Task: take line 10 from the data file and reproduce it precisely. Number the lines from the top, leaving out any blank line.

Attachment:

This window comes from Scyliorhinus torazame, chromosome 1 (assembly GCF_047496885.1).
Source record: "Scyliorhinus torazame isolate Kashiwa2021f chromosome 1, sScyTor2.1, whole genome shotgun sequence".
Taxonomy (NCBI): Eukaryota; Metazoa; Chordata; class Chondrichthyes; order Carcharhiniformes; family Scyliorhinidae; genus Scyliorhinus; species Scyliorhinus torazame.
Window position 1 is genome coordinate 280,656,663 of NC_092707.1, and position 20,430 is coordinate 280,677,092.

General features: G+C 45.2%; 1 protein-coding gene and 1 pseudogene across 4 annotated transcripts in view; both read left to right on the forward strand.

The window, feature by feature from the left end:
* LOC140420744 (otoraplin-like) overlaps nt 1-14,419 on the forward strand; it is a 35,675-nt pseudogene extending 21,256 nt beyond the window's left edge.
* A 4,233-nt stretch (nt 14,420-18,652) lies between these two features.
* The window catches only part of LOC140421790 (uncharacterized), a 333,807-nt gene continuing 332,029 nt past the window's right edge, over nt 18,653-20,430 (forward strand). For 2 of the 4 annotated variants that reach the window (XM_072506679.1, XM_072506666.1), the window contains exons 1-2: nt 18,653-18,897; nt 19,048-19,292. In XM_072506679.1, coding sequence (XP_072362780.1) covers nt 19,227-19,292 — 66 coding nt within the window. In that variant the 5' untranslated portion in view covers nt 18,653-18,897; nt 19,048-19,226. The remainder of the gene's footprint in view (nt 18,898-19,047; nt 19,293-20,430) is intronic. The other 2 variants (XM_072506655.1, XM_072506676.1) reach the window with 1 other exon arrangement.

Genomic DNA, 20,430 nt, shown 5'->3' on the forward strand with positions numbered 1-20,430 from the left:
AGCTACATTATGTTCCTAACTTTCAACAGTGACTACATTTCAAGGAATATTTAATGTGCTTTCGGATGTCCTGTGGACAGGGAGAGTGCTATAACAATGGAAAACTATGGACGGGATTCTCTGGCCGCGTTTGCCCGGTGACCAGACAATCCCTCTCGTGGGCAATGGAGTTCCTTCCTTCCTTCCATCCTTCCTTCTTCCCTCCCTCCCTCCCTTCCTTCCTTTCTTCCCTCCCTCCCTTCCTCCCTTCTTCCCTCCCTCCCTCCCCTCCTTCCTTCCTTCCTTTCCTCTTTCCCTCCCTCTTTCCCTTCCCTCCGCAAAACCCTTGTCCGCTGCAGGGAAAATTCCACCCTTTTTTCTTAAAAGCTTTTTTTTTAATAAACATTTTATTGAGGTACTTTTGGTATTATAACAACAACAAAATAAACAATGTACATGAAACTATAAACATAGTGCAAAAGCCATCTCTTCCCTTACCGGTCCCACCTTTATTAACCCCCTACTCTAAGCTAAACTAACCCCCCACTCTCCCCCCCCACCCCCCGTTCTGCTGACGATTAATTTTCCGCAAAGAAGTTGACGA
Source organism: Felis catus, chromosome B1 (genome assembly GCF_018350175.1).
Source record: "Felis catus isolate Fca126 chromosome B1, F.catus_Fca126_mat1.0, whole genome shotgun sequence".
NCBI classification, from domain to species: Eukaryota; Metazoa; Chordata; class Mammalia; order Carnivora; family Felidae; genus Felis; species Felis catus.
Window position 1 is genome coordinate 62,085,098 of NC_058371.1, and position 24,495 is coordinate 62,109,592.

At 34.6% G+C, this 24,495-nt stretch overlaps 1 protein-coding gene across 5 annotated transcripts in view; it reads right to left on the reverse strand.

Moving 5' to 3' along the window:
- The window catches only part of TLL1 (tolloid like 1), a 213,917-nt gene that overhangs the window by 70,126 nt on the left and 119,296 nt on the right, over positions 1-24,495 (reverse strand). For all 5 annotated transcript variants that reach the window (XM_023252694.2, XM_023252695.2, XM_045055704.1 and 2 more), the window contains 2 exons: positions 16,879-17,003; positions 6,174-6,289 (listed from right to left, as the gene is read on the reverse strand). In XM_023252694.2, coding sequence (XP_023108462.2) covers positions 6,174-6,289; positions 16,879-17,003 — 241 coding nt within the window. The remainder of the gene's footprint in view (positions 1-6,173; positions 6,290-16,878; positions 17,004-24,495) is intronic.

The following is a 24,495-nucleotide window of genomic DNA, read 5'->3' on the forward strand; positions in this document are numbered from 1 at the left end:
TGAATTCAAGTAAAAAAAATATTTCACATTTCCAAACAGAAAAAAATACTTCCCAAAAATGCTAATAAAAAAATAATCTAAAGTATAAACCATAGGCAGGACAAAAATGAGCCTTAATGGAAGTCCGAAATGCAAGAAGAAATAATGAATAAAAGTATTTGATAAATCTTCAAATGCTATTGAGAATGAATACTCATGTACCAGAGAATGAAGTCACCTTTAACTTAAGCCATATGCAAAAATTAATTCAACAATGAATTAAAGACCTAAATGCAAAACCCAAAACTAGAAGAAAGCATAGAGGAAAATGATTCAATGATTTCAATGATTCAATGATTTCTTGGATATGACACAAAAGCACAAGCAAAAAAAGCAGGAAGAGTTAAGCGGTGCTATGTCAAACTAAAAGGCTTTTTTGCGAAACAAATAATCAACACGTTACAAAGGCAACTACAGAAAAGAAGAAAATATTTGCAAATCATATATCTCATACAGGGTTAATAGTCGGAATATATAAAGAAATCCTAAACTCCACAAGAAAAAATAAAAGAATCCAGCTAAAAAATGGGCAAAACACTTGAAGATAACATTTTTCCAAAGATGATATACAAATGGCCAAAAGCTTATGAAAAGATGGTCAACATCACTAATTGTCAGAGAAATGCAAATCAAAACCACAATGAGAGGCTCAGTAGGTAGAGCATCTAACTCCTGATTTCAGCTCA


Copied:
Genomic DNA, 20,430 nt, shown 5'->3' on the forward strand with positions numbered 1-20,430 from the left: